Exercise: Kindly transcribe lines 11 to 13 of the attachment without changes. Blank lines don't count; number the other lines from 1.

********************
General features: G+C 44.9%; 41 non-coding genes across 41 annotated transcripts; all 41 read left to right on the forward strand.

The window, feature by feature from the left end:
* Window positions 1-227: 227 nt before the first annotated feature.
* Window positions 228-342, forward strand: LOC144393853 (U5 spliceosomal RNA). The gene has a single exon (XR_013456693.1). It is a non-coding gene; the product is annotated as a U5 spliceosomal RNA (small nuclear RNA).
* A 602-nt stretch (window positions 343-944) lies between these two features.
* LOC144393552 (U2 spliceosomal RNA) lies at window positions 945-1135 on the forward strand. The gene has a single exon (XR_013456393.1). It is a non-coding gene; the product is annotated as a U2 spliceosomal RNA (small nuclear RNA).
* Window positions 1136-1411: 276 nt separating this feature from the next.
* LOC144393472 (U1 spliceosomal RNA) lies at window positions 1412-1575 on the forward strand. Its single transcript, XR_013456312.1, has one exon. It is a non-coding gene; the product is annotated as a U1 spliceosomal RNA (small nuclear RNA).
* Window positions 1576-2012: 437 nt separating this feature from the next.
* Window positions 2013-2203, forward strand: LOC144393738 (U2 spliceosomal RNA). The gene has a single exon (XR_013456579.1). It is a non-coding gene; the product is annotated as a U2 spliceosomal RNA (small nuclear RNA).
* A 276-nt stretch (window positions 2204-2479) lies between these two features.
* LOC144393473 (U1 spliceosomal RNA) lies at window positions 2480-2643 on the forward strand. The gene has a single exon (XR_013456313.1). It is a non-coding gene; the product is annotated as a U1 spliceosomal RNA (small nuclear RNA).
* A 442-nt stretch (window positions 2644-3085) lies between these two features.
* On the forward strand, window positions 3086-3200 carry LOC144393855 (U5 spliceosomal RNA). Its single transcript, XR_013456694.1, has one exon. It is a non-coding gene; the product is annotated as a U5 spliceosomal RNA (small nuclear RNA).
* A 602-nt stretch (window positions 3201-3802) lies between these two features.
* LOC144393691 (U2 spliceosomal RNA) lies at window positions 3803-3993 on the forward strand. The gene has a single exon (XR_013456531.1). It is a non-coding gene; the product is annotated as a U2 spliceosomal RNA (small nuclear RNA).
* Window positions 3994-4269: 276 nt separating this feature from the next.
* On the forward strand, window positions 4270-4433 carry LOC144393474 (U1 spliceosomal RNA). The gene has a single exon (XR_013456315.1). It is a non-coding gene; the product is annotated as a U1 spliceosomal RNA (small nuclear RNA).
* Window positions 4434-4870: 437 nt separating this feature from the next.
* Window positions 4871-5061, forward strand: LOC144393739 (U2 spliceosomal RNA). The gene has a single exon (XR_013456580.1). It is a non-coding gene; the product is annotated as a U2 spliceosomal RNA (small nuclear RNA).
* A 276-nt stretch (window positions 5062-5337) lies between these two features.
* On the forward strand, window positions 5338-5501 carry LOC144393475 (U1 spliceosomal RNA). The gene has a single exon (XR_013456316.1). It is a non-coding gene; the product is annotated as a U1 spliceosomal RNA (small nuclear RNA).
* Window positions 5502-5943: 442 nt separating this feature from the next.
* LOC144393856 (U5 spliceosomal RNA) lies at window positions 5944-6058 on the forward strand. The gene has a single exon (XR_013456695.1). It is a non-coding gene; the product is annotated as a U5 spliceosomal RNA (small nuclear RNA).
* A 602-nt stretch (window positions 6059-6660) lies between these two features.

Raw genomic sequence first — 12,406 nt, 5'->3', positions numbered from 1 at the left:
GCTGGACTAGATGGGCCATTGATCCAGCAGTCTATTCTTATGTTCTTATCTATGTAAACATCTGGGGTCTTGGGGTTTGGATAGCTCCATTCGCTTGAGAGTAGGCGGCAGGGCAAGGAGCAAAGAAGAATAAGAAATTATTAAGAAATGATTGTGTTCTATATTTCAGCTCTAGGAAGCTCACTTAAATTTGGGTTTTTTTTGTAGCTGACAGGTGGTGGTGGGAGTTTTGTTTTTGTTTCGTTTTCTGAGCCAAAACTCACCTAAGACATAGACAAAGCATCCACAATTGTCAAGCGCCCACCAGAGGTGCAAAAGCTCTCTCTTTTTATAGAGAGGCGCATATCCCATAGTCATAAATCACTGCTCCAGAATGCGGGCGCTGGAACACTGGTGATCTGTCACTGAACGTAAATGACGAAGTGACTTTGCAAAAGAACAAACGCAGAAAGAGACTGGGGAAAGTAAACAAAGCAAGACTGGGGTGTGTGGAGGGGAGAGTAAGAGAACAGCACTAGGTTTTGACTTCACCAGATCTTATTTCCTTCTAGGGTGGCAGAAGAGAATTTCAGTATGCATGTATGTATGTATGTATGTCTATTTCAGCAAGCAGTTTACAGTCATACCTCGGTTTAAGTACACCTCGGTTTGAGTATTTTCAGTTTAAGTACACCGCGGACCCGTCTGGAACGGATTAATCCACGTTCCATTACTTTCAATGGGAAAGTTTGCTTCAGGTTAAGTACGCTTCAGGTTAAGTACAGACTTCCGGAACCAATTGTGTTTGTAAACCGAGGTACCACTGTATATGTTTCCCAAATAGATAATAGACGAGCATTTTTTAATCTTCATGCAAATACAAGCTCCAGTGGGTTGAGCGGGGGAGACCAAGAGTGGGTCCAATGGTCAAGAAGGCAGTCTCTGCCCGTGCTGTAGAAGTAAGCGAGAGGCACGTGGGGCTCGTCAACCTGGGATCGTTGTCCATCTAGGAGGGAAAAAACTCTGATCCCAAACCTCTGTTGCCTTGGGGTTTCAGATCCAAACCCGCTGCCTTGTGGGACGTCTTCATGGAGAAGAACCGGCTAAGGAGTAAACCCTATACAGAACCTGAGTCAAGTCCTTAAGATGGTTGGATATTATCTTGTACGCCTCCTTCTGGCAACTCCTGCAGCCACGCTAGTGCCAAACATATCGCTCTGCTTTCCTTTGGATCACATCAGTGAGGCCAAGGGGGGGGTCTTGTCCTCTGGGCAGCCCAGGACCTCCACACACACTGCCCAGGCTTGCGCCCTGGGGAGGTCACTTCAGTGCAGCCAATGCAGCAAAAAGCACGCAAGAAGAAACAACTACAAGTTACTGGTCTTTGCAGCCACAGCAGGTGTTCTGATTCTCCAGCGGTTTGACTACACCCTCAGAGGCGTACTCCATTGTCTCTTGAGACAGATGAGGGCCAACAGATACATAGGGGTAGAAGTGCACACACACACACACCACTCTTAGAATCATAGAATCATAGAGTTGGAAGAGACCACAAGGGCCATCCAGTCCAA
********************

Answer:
* A 276-nt stretch (window positions 2204-2479) lies between these two features.
* LOC144393473 (U1 spliceosomal RNA) lies at window positions 2480-2643 on the forward strand. The gene has a single exon (XR_013456313.1). It is a non-coding gene; the product is annotated as a U1 spliceosomal RNA (small nuclear RNA).
* A 442-nt stretch (window positions 2644-3085) lies between these two features.